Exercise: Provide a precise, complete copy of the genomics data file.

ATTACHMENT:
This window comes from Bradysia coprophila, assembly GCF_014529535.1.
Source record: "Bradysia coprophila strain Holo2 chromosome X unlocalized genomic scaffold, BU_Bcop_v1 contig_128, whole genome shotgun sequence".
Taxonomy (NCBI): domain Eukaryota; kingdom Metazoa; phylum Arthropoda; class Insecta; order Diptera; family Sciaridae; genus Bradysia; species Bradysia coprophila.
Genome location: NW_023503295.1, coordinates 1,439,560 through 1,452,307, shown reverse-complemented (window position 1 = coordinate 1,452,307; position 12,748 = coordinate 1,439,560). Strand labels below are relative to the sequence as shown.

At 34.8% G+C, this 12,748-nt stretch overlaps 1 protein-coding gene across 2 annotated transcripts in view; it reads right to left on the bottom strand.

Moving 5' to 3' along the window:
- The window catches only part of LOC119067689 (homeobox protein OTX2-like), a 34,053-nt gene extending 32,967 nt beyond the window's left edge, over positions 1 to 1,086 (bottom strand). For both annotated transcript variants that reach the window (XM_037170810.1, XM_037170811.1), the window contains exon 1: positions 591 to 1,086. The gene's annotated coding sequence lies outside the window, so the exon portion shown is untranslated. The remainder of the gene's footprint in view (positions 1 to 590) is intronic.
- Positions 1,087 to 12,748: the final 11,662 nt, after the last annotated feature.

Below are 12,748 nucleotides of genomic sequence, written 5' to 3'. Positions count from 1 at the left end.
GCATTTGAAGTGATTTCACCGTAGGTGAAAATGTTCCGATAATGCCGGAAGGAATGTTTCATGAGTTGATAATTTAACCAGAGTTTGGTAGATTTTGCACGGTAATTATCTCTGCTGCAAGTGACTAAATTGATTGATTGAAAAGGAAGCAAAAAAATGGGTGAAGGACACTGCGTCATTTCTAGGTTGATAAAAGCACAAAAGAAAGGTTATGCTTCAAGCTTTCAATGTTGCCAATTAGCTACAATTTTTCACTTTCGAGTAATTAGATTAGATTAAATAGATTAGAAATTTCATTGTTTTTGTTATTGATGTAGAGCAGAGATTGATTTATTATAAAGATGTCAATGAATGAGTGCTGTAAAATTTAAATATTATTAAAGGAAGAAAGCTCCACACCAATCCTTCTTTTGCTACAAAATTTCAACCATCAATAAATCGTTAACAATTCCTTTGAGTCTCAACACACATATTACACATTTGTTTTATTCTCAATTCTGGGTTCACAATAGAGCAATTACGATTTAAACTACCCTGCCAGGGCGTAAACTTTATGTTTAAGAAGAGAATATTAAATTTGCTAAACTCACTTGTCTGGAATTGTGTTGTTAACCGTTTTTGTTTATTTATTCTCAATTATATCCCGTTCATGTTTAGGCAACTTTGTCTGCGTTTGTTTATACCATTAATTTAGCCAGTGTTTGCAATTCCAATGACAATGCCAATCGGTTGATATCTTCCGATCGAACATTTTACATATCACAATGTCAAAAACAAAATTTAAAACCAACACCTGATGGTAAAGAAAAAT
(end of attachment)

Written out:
This window comes from Bradysia coprophila, assembly GCF_014529535.1.
Source record: "Bradysia coprophila strain Holo2 chromosome X unlocalized genomic scaffold, BU_Bcop_v1 contig_128, whole genome shotgun sequence".
Taxonomy (NCBI): domain Eukaryota; kingdom Metazoa; phylum Arthropoda; class Insecta; order Diptera; family Sciaridae; genus Bradysia; species Bradysia coprophila.
Genome location: NW_023503295.1, coordinates 1,439,560 through 1,452,307, shown reverse-complemented (window position 1 = coordinate 1,452,307; position 12,748 = coordinate 1,439,560). Strand labels below are relative to the sequence as shown.

At 34.8% G+C, this 12,748-nt stretch overlaps 1 protein-coding gene across 2 annotated transcripts in view; it reads right to left on the bottom strand.

Moving 5' to 3' along the window:
- The window catches only part of LOC119067689 (homeobox protein OTX2-like), a 34,053-nt gene extending 32,967 nt beyond the window's left edge, over positions 1 to 1,086 (bottom strand). For both annotated transcript variants that reach the window (XM_037170810.1, XM_037170811.1), the window contains exon 1: positions 591 to 1,086. The gene's annotated coding sequence lies outside the window, so the exon portion shown is untranslated. The remainder of the gene's footprint in view (positions 1 to 590) is intronic.
- Positions 1,087 to 12,748: the final 11,662 nt, after the last annotated feature.

Below are 12,748 nucleotides of genomic sequence, written 5' to 3'. Positions count from 1 at the left end.
GCATTTGAAGTGATTTCACCGTAGGTGAAAATGTTCCGATAATGCCGGAAGGAATGTTTCATGAGTTGATAATTTAACCAGAGTTTGGTAGATTTTGCACGGTAATTATCTCTGCTGCAAGTGACTAAATTGATTGATTGAAAAGGAAGCAAAAAAATGGGTGAAGGACACTGCGTCATTTCTAGGTTGATAAAAGCACAAAAGAAAGGTTATGCTTCAAGCTTTCAATGTTGCCAATTAGCTACAATTTTTCACTTTCGAGTAATTAGATTAGATTAAATAGATTAGAAATTTCATTGTTTTTGTTATTGATGTAGAGCAGAGATTGATTTATTATAAAGATGTCAATGAATGAGTGCTGTAAAATTTAAATATTATTAAAGGAAGAAAGCTCCACACCAATCCTTCTTTTGCTACAAAATTTCAACCATCAATAAATCGTTAACAATTCCTTTGAGTCTCAACACACATATTACACATTTGTTTTATTCTCAATTCTGGGTTCACAATAGAGCAATTACGATTTAAACTACCCTGCCAGGGCGTAAACTTTATGTTTAAGAAGAGAATATTAAATTTGCTAAACTCACTTGTCTGGAATTGTGTTGTTAACCGTTTTTGTTTATTTATTCTCAATTATATCCCGTTCATGTTTAGGCAACTTTGTCTGCGTTTGTTTATACCATTAATTTAGCCAGTGTTTGCAATTCCAATGACAATGCCAATCGGTTGATATCTTCCGATCGAACATTTTACATATCACAATGTCAAAAACAAAATTTAAAACCAACACCTGATGGTAAAGAAAAAT